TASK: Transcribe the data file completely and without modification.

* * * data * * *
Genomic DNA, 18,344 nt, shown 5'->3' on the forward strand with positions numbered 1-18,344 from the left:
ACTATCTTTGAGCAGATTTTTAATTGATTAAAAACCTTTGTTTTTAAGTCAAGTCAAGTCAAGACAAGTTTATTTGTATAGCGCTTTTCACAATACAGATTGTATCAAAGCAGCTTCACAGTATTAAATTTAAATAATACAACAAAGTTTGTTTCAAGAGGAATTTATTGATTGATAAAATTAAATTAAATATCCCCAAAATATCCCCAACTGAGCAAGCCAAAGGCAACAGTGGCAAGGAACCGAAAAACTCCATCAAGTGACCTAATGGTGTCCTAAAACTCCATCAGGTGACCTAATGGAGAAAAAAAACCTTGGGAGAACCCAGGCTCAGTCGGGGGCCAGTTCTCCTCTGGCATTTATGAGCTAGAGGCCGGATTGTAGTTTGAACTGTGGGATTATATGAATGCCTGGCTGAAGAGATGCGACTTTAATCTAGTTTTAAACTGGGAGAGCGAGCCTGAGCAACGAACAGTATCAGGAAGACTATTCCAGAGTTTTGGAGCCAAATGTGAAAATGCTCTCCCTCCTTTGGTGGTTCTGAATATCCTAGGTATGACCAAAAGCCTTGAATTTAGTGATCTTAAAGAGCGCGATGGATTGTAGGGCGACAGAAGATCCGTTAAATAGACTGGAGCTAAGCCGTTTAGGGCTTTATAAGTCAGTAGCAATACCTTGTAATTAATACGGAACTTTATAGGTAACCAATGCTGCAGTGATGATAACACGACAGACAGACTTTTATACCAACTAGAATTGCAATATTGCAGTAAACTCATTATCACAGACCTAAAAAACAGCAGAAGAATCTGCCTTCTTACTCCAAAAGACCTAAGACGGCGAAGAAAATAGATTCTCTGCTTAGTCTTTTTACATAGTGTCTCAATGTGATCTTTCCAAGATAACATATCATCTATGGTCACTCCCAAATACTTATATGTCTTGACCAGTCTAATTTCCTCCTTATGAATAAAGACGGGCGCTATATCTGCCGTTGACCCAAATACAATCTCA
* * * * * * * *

Genomic DNA, 18,344 nt, shown 5'->3' on the forward strand with positions numbered 1-18,344 from the left:
ACTATCTTTGAGCAGATTTTTAATTGATTAAAAACCTTTGTTTTTAAGTCAAGTCAAGTCAAGACAAGTTTATTTGTATAGCGCTTTTCACAATACAGATTGTATCAAAGCAGCTTCACAGTATTAAATTTAAATAATACAACAAAGTTTGTTTCAAGAGGAATTTATTGATTGATAAAATTAAATTAAATATCCCCAAAATATCCCCAACTGAGCAAGCCAAAGGCAACAGTGGCAAGGAACCGAAAAACTCCATCAAGTGACCTAATGGTGTCCTAAAACTCCATCAGGTGACCTAATGGAGAAAAAAAACCTTGGGAGAACCCAGGCTCAGTCGGGGGCCAGTTCTCCTCTGGCATTTATGAGCTAGAGGCCGGATTGTAGTTTGAACTGTGGGATTATATGAATGCCTGGCTGAAGAGATGCGACTTTAATCTAGTTTTAAACTGGGAGAGCGAGCCTGAGCAACGAACAGTATCAGGAAGACTATTCCAGAGTTTTGGAGCCAAATGTGAAAATGCTCTCCCTCCTTTGGTGGTTCTGAATATCCTAGGTATGACCAAAAGCCTTGAATTTAGTGATCTTAAAGAGCGCGATGGATTGTAGGGCGACAGAAGATCCGTTAAATAGACTGGAGCTAAGCCGTTTAGGGCTTTATAAGTCAGTAGCAATACCTTGTAATTAATACGGAACTTTATAGGTAACCAATGCTGCAGTGATGATAACACGACAGACAGACTTTTATACCAACTAGAATTGCAATATTGCAGTAAACTCATTATCACAGACCTAAAAAACAGCAGAAGAATCTGCCTTCTTACTCCAAAAGACCTAAGACGGCGAAGAAAATAGATTCTCTGCTTAGTCTTTTTACATAGTGTCTCAATGTGATCTTTCCAAGATAACATATCATCTATGGTCACTCCCAAATACTTATATGTCTTGACCAGTCTAATTTCCTCCTTATGAATAAAGACGGGCGCTATATCTGCCGTTGACCCAAATACAATCTCA